necessary, legislating to clarify the general common law of inciting
substantive criminal offences.
Further, Parliament should take prompt action
to deal with the anomaly in our anti-discrimination law (religious
minorities being excluded from the piece-meal legislative protection
provided in relation to sex and race discrimination).
On Saturday 20 October 2001, there were sporadic
media reports that "as of mid-night (20-21 October)",
those who raised false alarms in relation to the anthrax virus
would face custodial penalties of up to seven years (as opposed
to the present custodial maximum of 6 months).
Our understanding is of Government sources briefing
newspapers on Friday 19 October as if a new law were in fact coming
into force the next day.
In our view, this action displays both a profound
disrespect for Parliamentary process and a fundamental misunderstanding
of the old common law tradition against retrospective punishment
(as now enshrined in Article 7 of the ECHR).
Article 7.1 provides that:
"No one shall be held guilty of any criminal
offence on account of any act or omission which did not constitute
an criminal offence under national or international law at the
time when it was committed. Nor shall a heavier penalty be
imposed than the one that was applicable at the time the criminal
offence was committed."
Article 7.2 makes clear that the provision shall
not prejudice the trial and punishment of acts or omissions which
(when committed) were criminal according to the general principles
of law as recognised by civilised nations. The War Crimes Act
1991 created retrospective criminal liability under our domestic
law. However, crimes against humanity are the very types of offences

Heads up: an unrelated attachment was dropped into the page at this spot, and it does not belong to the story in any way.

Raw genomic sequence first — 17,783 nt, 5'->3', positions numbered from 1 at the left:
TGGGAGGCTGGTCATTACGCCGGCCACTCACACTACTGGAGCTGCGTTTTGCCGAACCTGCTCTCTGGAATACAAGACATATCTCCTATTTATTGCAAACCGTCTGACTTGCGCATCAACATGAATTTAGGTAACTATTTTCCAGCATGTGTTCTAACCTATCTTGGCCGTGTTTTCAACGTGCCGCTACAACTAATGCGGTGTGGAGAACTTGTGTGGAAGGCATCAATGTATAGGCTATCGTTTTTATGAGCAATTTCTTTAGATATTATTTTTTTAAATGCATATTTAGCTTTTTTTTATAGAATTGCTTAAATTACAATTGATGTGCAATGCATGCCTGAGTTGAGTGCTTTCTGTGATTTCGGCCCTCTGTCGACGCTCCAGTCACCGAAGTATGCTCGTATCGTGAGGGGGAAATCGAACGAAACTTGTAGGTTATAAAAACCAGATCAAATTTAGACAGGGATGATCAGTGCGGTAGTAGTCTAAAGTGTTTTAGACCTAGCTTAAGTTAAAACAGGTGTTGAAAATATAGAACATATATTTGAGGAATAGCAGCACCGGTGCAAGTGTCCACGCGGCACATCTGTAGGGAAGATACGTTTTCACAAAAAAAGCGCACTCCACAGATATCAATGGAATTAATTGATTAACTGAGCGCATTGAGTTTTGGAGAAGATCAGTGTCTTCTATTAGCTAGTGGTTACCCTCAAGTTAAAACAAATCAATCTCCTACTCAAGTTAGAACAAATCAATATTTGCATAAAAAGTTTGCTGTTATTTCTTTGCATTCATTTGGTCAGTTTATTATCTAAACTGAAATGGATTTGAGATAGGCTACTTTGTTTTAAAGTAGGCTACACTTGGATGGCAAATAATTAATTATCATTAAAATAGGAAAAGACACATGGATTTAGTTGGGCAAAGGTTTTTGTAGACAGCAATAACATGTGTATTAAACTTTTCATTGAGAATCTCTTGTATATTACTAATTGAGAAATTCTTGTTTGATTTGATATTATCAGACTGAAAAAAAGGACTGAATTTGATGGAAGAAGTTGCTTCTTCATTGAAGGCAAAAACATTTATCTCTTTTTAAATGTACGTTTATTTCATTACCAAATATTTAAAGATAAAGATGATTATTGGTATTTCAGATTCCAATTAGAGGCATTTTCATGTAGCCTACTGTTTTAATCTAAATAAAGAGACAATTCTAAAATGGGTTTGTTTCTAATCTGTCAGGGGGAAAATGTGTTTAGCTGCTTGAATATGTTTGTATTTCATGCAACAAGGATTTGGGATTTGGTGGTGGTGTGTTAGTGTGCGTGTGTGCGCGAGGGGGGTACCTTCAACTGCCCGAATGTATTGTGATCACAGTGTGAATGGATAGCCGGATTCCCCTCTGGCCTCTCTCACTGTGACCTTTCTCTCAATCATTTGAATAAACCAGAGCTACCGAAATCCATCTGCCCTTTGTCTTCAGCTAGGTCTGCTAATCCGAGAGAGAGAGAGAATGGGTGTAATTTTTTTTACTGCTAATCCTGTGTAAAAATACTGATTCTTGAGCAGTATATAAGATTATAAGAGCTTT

contemplated by the Article 7.2 proviso. We find it very hard
to see any basis for squaring the announcement of 20 October with
the requirements of Article 7 and the ordinary rule of law.
No doubt there may be some advisers to Government
who feel that the pre-announcement in the media may discharge
the above-mentioned obligation or mitigate any illegality in relation
to eventual sentencing. We would point out, that developments
in the military campaign in Afghanistan drowned any widespread
media exposure of this announcement. In any event, we feel sure
that the Committee will be well placed to remind the Government
of the crucial difference between the legal and constitutional
effects of media announcements as to Government legislative intention
on the one hand, and the parliamentary passage of legislation
on the other.
We have no objection to the aspiration of speeding
up the extradition process or that of allowing closer EU co-operation
in this area. However, to be taken from once's home and family
to face detention and trial far away under foreign laws (perhaps
in a foreign language) is a very serious matter. Parliament should
ensure that adequate domestic judicial safeguards (for testing
the basic evidence against an accused and the fairness of foreign
legal regimes) remain.
The Government appears to be suggesting that
those companies that provide telephone and communication systems
should keep communications information for long periods just in
case that information might be helpful in the investigation of
terrorist offences. Currently such companies collect this information
for billing purposes and destroy the material once it is no long
necessary (once the bill has been paid). This practice is in line
with the data protection principle that "personal data held
for any purpose or purposes shall not be kept for longer than
is necessary for that purpose or those purposes."
The Regulation of Investigatory Powers Act regulates
the process whereby law enforcement agencies obtain access to
this information. There is no independent check on the decision
to access material and the agency does not, for instance, need
to obtain a warrant from a court.
To require or allow this information to be stored
will violate the data protection principle and does in effect
mean that millions of innocent users of communications systems,
including email and the internet will have there private communications
information stored on the off chance that it might be of use in